Walkabout

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Walkabout

A

Walkabout

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Nicolas Roeg’s 1971 feature Walkabout opens with a close-up of bricks and mortar, shifting over to street and traffic. Beneath it blasts the sound of a didgeridoo, a musical instrument of the Australian Aborigines, reminding viewers that the buildings now standing in Australia haven’t always been there. What follows repeats the meaning embedded in that combination of sound and image, and expands it to the human soul. Scripted by Edward Bond, who made some controversial contributions to the London stage, this loose adaptation of James Vance Marshall’s novel follows a teenage English girl (Jenny Agutter) and her young brother (Roeg’s son Luc), playing characters listed only as “White Girl” and “White Boy,” as they traverse the Australian wilderness after their geologist father goes mad and attempts to kill them before committing suicide. Along the way, they meet a wandering Aborigine teen (dancer, musician, and actor David Gulpilil, in the first of many film roles) with whom they strike up a friendship in spite of their language barrier. That relationship allows them to find an Eden in a once-forbidding environment.

Roeg’s film contrasts Western corruption with native goodness, but it’s naïve by design, and ultimately concerned more with the way all innocence passes than with the politics and particulars of any single part of the world. The title comes from a ceremonial rite of passage observed by some Aborigines that sends boys off to fend for themselves before becoming men, and much of Walkabout hangs in the last moments of a state of grace. The children walk untouched through fields of forbidding poisonous creatures and stumble into an Eden. Roeg works less through plot and dialogue than images and editing, and the trio’s journey takes on a hypnotic quality as one lyrical sequence follows another. Gulpilil hunts what he needs to survive as the film flashes on images of meat being processed not far away in Sydney. Or to Agutter bathing as the sexual tension between the English girl and her new friend begins to mount. Or, as the film nears its conclusion, to white hunters carelessly, effortlessly gunning down game they don’t need. (Animal lovers should be forewarned that these sequences are not simulated.) The connections go unspoken, but they don’t need underlining.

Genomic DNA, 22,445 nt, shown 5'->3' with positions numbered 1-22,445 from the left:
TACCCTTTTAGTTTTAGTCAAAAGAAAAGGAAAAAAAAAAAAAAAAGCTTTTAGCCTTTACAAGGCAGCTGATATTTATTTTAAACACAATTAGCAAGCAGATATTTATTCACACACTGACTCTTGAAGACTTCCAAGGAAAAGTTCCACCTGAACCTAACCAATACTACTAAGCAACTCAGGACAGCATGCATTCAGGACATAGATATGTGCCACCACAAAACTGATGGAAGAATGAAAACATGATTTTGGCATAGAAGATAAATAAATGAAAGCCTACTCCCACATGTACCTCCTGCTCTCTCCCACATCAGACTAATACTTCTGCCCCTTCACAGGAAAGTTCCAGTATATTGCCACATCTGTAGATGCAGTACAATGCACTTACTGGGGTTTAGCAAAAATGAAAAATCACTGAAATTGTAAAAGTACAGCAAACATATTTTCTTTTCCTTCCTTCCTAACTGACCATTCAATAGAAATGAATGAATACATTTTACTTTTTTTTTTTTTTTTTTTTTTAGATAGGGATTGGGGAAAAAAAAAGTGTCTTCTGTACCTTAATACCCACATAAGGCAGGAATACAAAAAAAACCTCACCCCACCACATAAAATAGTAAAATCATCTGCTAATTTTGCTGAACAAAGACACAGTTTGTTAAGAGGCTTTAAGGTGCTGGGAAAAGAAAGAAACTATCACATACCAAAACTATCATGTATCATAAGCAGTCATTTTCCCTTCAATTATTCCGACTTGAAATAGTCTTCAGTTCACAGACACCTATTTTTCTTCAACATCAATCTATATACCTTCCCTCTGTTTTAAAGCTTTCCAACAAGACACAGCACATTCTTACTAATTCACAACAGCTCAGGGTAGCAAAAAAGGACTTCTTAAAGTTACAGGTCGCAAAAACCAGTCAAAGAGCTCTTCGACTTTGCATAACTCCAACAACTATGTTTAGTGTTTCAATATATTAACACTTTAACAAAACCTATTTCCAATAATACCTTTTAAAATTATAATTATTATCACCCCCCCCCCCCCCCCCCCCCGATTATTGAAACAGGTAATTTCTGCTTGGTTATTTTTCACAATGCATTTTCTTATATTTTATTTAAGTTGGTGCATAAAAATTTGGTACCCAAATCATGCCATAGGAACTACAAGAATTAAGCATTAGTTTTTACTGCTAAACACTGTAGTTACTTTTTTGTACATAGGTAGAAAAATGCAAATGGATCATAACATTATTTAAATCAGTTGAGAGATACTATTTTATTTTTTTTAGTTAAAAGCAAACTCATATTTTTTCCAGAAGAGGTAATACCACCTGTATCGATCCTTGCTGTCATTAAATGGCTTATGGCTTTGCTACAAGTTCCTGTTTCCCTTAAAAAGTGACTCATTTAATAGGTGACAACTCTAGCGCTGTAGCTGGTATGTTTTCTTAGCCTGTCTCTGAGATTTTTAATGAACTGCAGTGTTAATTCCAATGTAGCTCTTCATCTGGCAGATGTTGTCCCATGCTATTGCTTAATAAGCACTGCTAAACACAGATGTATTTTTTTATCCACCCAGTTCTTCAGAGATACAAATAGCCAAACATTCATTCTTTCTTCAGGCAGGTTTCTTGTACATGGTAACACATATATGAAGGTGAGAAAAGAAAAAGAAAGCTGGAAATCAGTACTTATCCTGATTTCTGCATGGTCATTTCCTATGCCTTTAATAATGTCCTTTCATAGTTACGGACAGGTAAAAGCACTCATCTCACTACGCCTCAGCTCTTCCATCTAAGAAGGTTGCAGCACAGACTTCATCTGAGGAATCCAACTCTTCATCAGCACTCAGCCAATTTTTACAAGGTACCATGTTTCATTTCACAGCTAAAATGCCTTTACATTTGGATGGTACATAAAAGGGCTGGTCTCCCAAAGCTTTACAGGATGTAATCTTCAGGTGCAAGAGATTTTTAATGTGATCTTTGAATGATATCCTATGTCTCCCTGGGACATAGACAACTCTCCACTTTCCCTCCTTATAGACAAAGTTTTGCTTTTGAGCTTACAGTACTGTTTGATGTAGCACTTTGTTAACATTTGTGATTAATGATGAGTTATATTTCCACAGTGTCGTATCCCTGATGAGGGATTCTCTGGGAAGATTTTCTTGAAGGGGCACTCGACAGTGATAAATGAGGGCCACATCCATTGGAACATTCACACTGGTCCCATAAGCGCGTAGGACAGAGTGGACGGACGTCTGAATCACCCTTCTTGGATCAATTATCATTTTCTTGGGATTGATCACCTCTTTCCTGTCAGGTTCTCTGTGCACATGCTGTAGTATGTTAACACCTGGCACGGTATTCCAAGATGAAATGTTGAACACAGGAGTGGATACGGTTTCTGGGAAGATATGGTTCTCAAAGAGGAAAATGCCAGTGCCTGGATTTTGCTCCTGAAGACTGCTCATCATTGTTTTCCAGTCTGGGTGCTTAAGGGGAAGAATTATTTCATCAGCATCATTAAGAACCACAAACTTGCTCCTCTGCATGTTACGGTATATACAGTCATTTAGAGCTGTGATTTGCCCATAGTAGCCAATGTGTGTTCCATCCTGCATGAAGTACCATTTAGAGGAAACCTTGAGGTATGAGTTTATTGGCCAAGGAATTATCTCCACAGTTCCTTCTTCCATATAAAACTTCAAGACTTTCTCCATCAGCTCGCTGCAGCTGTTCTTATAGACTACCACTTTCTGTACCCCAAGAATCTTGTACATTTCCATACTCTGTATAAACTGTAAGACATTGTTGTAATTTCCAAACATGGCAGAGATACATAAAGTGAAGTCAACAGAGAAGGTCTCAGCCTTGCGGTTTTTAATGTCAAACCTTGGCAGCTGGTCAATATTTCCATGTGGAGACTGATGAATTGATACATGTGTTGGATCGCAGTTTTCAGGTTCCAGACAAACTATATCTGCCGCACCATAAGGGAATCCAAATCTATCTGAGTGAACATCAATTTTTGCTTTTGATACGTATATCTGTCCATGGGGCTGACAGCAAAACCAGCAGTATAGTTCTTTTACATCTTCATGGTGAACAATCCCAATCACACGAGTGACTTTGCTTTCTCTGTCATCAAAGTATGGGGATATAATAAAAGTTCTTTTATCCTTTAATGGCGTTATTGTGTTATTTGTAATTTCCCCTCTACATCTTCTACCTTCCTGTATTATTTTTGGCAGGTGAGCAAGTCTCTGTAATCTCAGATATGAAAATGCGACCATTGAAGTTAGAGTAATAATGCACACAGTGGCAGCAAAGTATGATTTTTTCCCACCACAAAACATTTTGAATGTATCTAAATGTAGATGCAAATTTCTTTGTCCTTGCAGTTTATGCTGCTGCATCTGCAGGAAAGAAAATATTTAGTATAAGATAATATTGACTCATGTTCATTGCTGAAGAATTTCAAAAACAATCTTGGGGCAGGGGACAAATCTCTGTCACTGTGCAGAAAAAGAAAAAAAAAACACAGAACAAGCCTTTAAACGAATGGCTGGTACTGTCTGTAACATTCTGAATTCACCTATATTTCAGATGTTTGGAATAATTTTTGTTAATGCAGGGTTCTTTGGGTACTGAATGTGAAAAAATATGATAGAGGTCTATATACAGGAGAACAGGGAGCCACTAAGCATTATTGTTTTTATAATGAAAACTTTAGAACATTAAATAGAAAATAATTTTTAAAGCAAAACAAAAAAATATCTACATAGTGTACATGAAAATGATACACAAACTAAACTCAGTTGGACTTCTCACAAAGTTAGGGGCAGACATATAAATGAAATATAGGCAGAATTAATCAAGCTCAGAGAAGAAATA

In early efforts like Don’t Look Now and The Man Who Fell To Earth, Roeg came close to making films that felt more like dreams than stories. Walkabout comes closer than either, starting as a nightmare, shifting to an idyll, then ending up somewhere else entirely, somewhere that feels like waking up. Toward the end, the two English characters stand at the side of a road. Roeg offers a pregnant pause before they move from dirt to asphalt and take their steps back toward civilization; he treats the moment as both sad and inevitable. It’s a real road, but it’s also the path away from innocence they were always going to have to follow, as must we all.

Key features: A commentary with Nicolas Roeg and Agutter, and an hourlong documentary on Gulpilil’s career.

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